Sheila puts herself on the receiving end of the things she says and doesn’t feel any sting. She puts herself in Guy’s shoes (because her perceptions and Guy’s are not the same) and can now see how he might feel this way.

Take Action

Now that Sheila has some more information it’s time to decide what to do with it. Sheila can now see that this is stuff that Guy is projecting on her. In other words, it’s his stuff. If Sheila wants to maintain healthy boundaries and keep the power equal, one way to do that is to do nothing. It’s Guy’s work. Let Guy have it.

The other thing Sheila could do is to be compassionate and realize that while Guy’s perceptions are not her problem, there are things that she can do to make it easier on Guy. If this is a meaningful relationship that Sheila wants to keep, this is probably the best option. This is a tricky one though because if you make a lot of accommodations for other people’s feelings, you could end up people pleasing and being self deprecating. That’s not healthy. On the other hand, if you make no accommodations, it may limit the number of people in your circle because we all want to feel safe.

What accommodations? That depends on the situation. The most effective thing to do would be to ask Guy what would make things easier for him. Assuming that he gives a reasonable reply, Sheila could do as he asks.

In a perfect world, Guy would just say something like, “When you talk about places I haven’t seen, I start to feel inferior. I want to see the world and know things and am impatient to get there.” This would honestly communicate the issue without all the destructive judgment and projection. Honesty is the bridge to intimacy and connection. Sometimes we just aren’t that self aware and don’t feel safe enough to be there.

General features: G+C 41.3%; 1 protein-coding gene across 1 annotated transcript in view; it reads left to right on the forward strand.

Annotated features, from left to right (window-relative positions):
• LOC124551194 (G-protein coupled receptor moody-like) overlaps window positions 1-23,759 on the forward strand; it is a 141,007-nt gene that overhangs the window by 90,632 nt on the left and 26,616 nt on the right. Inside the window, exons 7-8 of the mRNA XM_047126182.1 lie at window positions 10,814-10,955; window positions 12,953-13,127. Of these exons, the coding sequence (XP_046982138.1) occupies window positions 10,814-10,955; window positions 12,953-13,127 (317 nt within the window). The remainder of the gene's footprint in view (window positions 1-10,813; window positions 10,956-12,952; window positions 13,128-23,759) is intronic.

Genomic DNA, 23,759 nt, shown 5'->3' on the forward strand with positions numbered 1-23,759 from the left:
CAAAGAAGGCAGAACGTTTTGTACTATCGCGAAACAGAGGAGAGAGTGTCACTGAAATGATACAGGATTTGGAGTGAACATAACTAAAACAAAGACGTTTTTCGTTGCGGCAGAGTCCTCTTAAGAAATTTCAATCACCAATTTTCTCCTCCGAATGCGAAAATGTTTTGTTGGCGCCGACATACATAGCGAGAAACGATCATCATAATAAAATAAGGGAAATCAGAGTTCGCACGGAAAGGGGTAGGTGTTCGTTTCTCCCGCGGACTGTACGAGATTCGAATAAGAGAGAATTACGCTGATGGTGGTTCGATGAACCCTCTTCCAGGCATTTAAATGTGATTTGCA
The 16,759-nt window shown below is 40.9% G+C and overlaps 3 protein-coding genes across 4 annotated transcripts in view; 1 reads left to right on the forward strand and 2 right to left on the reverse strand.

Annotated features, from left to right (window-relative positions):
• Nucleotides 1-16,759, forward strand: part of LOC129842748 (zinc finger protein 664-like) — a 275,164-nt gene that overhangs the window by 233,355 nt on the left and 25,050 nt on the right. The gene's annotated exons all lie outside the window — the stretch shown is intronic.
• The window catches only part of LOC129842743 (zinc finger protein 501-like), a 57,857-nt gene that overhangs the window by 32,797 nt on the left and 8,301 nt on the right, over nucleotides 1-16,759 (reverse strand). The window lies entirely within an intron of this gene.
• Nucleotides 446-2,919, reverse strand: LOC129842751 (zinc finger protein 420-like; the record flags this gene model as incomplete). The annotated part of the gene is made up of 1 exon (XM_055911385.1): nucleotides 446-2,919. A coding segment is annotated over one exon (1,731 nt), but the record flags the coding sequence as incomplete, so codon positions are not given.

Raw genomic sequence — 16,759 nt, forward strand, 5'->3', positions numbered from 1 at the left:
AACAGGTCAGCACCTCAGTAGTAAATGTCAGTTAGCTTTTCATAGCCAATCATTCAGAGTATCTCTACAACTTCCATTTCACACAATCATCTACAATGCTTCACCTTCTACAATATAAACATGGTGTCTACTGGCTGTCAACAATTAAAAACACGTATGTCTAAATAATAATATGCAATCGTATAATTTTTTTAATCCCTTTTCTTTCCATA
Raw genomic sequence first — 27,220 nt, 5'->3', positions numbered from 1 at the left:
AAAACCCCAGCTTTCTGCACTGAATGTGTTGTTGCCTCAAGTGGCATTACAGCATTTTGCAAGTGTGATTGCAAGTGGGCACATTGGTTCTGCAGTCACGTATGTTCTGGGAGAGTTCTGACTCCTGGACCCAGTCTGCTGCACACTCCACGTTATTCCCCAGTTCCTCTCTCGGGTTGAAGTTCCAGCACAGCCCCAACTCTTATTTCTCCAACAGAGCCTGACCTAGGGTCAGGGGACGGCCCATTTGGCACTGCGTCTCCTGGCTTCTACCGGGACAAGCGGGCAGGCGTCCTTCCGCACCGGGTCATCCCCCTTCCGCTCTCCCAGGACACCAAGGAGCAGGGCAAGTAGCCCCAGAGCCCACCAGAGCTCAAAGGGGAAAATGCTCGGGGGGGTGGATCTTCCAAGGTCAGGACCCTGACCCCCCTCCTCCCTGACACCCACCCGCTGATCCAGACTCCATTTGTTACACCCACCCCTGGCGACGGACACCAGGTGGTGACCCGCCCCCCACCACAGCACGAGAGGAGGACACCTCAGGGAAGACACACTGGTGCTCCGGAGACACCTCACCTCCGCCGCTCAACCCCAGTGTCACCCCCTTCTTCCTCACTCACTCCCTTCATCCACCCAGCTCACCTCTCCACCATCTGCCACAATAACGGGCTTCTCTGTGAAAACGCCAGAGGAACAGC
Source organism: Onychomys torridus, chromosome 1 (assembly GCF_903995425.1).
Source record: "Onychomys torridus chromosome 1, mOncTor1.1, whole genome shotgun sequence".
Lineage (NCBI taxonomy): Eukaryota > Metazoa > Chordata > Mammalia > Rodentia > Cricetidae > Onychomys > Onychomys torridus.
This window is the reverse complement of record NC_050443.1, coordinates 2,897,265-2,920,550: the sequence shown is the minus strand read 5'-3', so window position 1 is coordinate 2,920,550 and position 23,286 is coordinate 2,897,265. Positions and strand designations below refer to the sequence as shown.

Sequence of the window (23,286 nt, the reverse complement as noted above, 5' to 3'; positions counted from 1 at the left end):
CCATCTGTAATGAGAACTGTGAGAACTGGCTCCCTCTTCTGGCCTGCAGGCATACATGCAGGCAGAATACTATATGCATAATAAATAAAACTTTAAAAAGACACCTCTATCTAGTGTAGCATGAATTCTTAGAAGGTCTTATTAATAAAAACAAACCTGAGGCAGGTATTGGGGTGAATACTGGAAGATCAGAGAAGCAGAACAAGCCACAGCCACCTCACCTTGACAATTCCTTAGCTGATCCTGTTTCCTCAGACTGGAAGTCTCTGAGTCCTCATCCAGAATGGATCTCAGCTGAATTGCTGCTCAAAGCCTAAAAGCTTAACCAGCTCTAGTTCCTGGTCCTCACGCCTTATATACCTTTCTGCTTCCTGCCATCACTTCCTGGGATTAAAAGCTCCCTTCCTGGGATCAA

What Not to Do

Notice that Guy spoke with insults, blame, and judgment. Don’t follow that pattern. It will remove mindfulness from the situation and make it cloudy again.

Notice that when Guy says, “I hate talking to you” he turned his feelings of discomfort into something that Sheila was doing to him. Avoid making other people responsible for your feelings. They may be doing something, but they don’t cause you to do or feel anything. You do that.

Don’t assume. Guy assumes that Sheila talking about the waterfalls that she likes is a way to one up Guy. In Sheila’s mind, she was just sharing her joy. If you are not sure what’s happening, ask. The view always depends upon where you are standing. Even if what you think has been the pattern five times before, today could be different. When you stay present in this moment, you create opportunity for it to be different.

Be flexible, but don’t be pressured into accepting compromising your values, integrity, or desires. When Guy says Sheila is an idiot for wanting to make an in-person bank deposit, there is lots of evidence to support that people really don’t do that anymore. Times change. Still this doesn’t make Sheila an idiot for wanting to do that. (See bandwagon fallacy). Doing something different is just a preference. It really doesn’t say anything about Sheila at all. If we were talking about values or integrity, it would be really important to Sheila’s self esteem to keep those things however.

When something happens that leaves you feeling confused, it’s always useful to ask, “Is it me?” Life is always giving us opportunities to grow. If you never ask the question, you will limit yourself. So ask the question. Then use the information to move from confusion to clarity.